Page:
Do I need Weightlifting Shoes?


I hear this question often, mostly with new athletes in the gym but occasionally from someone who has held out as long as possible from making a $200 purchase. I have recently been in the weightlifting shoe buying game, and I must say it isn’t easy. When I first was buying weightlifting shoes in 2001 there were two options. Adidas and Asics. Now there are a multitude of shoe companies making great and diverse shoes.


What are weightlifting shoes even for, you may ask? Well, they aren’t just for lifting. What weightlifting shoes do is sell you a deeper squat while staying flat footed. The key here is while staying flat-footed. What these shoes can do is allow you to squat deeper while still keeping an upright posture. A good check for this is pistols. Can you do a full pistol squat while keeping your foot flat? If you cannot weightlifting shoes may help you.


They can also benefit your lifting. What these shoes do is allow you to catch, squat, jerk, or snatch while keeping good posture regardless of mobility. Do you actually need lifting shoes? Probably not, but it may give you a significant advantage when lifting.


What are the best shoes and what to look for

When you are looking at weightlifting shoes look for three things: Heel height, Heel slip, and Comfort (shoe width). If you have great ankle mobility and can easily squat to full depth while keeping an upright torso I would suggest going for a smaller heel height. If you can barely bend your knees without going on your toes you’ll need a significant heel height (in fact if this is you stretch everyday before you even think to buy lifters). Heel slip is normally felt when doing split jerks, lunges or sled pushes. Heel slip is when your heel slips out of the shoe. This can happen for different reasons and it can most certainly just be the shoes. Comfort is exactly what it sounds like. If the shoes don’t feel comfortable you probably aren’t going to wear them.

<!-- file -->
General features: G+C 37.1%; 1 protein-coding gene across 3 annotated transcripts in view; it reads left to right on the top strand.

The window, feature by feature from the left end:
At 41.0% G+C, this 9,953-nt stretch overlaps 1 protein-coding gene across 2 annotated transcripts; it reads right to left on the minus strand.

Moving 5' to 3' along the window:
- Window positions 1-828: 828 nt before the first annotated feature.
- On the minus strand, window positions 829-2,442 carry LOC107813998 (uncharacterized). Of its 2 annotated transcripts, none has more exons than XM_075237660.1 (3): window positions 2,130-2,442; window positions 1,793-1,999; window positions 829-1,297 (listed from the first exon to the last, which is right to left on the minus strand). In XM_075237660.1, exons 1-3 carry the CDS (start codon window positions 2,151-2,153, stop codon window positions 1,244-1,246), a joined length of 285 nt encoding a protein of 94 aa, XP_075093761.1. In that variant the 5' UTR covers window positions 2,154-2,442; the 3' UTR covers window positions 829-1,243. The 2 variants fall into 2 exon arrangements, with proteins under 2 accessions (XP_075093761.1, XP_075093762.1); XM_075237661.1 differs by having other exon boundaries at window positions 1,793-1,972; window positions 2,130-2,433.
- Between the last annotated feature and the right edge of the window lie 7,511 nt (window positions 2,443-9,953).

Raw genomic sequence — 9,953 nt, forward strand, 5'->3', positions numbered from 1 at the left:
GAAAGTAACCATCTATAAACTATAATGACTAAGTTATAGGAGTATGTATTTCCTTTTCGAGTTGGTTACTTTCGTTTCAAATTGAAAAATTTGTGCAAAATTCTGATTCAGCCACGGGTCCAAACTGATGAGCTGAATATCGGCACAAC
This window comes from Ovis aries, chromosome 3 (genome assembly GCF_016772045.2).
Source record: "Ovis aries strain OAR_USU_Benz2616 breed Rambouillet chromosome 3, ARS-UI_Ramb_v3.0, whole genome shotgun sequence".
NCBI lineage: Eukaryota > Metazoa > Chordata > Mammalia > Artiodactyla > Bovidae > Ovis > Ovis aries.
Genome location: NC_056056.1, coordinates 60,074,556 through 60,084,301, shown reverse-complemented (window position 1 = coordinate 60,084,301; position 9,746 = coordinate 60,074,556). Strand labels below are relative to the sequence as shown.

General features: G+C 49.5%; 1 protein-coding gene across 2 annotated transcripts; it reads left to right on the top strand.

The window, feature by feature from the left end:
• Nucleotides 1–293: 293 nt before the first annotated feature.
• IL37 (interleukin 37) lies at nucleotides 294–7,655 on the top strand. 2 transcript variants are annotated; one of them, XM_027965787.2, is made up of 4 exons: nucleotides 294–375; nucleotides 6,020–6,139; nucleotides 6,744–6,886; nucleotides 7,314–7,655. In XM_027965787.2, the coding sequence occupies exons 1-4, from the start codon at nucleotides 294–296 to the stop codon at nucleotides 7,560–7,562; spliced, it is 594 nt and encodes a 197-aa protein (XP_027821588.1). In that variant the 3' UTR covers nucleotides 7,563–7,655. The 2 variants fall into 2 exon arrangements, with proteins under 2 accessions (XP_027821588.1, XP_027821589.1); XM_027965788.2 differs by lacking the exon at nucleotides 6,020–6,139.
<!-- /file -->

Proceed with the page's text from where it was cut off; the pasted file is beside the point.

Some of my noticings the past few weeks trying out shoes:


These are all in generals based on the manufacturing as most shoes in the brand are relatively similar.

Nike- Great go-tos for narrower feet and sub optimal squat

Adidas- Great for wider feet with good squat

Asics- Awesome shoe, fully custom, stupid expensive ($300 on average)

Inov8- Good for the WODs, not for the lifts. Low heel height and stability

Reebok- Wide feet and sub optimal squat, the true in between of Adidas and Nike


Be aware that you can take any of these shoes to a cobbler who can give you more heel height if you want it

-Coach Aaron